ReproductionEdit

Courtship of this species takes place on land. The males will compete by butting heads and blocking another male’s movement with its tail. When courting the female, a male will nudge the vent of a female with its snout, with the intent that the female will respond in kind. This back-and-forth nudging has the appearance of a dance as the two salamanders circle around one another. This display culminates with the male depositing a spermatophore and the female moving to take it into her cloaca. The female will then lay between 50 and 200 eggs, often remaining with them until the nest floods.[6]

However, it has been observed that females may abandon their eggs before flooding occurs.[7] Female Marbled Salamanders have a very low attachment to their eggs, and they will abandon their nest after a disturbance.[7] They have also been observed to abandon undisturbed nests.[7] When the mother leaves the nest, she leaves the eggs vulnerable to predation by other salamanders, frogs, and beetles.[7]

Reproductive success is highly variable for the Marbled Salamander.[5] Some years many juveniles will survive, while other years the breeding population may experience a catastrophic failure, and very few juveniles will survive.[5] These catastrophic failures occur randomly, but it has been found that they are mainly influenced by the length of the hydroperiod.[5] A short hydroperiod is the main cause of catastrophic failure.[5] Because Marbled Salamanders have relatively long life spans, their chances of extinction due to catastrophic failure are low.[5] If they do not breed successfully one year, they will be alive the next year to try again.[5] However, if there are other complications affecting their survival, the possibility of a catastrophic failure poses a larger threat to the overall population.[5] Surviving on land, outside of the reproduction season, is very important to keep the population stable.[5]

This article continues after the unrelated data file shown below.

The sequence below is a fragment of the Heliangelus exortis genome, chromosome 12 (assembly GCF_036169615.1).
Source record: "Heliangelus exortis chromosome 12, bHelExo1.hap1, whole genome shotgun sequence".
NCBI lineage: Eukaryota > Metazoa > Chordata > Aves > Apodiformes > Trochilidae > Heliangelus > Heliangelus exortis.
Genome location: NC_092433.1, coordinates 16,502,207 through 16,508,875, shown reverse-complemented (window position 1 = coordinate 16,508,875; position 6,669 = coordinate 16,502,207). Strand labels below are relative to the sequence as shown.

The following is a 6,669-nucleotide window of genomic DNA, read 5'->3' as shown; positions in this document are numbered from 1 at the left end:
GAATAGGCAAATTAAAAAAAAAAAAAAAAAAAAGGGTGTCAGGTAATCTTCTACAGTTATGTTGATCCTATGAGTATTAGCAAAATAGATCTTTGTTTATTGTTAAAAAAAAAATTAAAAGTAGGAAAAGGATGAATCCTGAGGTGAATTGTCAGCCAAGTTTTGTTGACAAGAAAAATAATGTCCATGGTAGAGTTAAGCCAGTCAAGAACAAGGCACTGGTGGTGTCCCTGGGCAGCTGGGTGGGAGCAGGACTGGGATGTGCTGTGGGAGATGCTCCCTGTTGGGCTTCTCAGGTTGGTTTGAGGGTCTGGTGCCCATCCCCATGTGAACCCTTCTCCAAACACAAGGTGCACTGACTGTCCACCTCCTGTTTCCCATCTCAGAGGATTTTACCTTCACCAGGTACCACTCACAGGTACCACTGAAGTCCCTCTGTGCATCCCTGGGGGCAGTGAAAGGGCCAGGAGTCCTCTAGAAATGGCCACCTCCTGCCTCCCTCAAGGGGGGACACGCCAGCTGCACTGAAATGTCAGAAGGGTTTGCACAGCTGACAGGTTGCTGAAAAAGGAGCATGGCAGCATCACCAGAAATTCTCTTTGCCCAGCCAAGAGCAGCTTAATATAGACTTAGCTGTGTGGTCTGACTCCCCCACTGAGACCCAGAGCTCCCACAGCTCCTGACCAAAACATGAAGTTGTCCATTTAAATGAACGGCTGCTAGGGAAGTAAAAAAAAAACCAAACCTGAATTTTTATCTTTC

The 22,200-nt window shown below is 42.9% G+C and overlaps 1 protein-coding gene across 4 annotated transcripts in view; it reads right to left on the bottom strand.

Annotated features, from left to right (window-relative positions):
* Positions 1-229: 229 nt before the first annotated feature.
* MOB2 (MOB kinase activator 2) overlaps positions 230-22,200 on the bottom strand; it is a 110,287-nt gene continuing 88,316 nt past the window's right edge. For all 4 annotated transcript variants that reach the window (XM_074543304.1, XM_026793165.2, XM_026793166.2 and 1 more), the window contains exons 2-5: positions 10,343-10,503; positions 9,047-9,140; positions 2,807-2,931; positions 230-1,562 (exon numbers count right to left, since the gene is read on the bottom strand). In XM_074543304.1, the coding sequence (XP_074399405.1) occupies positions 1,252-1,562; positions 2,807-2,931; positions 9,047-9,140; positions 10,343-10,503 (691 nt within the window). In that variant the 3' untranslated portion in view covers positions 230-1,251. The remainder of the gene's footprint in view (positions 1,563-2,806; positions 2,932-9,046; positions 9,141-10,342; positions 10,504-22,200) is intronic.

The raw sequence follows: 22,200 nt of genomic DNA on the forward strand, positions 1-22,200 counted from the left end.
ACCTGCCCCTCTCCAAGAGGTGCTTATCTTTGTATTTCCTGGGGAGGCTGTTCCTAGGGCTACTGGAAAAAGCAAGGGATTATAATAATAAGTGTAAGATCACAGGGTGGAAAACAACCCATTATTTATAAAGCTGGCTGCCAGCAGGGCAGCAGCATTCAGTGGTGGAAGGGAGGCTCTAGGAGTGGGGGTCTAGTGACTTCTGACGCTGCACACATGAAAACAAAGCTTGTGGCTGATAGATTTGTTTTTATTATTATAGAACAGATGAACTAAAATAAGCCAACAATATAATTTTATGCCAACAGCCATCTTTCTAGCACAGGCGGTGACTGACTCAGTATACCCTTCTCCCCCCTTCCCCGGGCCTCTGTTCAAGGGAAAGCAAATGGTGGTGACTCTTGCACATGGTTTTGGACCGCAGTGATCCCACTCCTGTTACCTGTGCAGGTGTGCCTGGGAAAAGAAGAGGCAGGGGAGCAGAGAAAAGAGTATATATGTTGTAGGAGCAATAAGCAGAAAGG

While most Marbled Salamanders return to the pond where they were born to breed, some may travel over 1,000 meters to locate a new pond to breed.[8] This often occurs when their natal pond has a small population that may not have a large selection of mates.[8] This dispersal helps populations of Marbled Salamanders to avoid genetic problems, by introducing new genes into the population.[8] This dispersal also means that it is important to view these populations as a larger metapopulation, rather than focusing simply on a single wetland area.[8]

FeedingEdit

 
Adult female with eggs (Florida).
 
A marbled salamander larva.
 
A marbled salamander larva.

Adults take terrestrial invertebrates, such as worms, insects, centipedes, and mollusks (snails, slugs). Larvae take small aquatic animals (zooplankton), but larger individuals will take eggs and larvae of other amphibians, as well.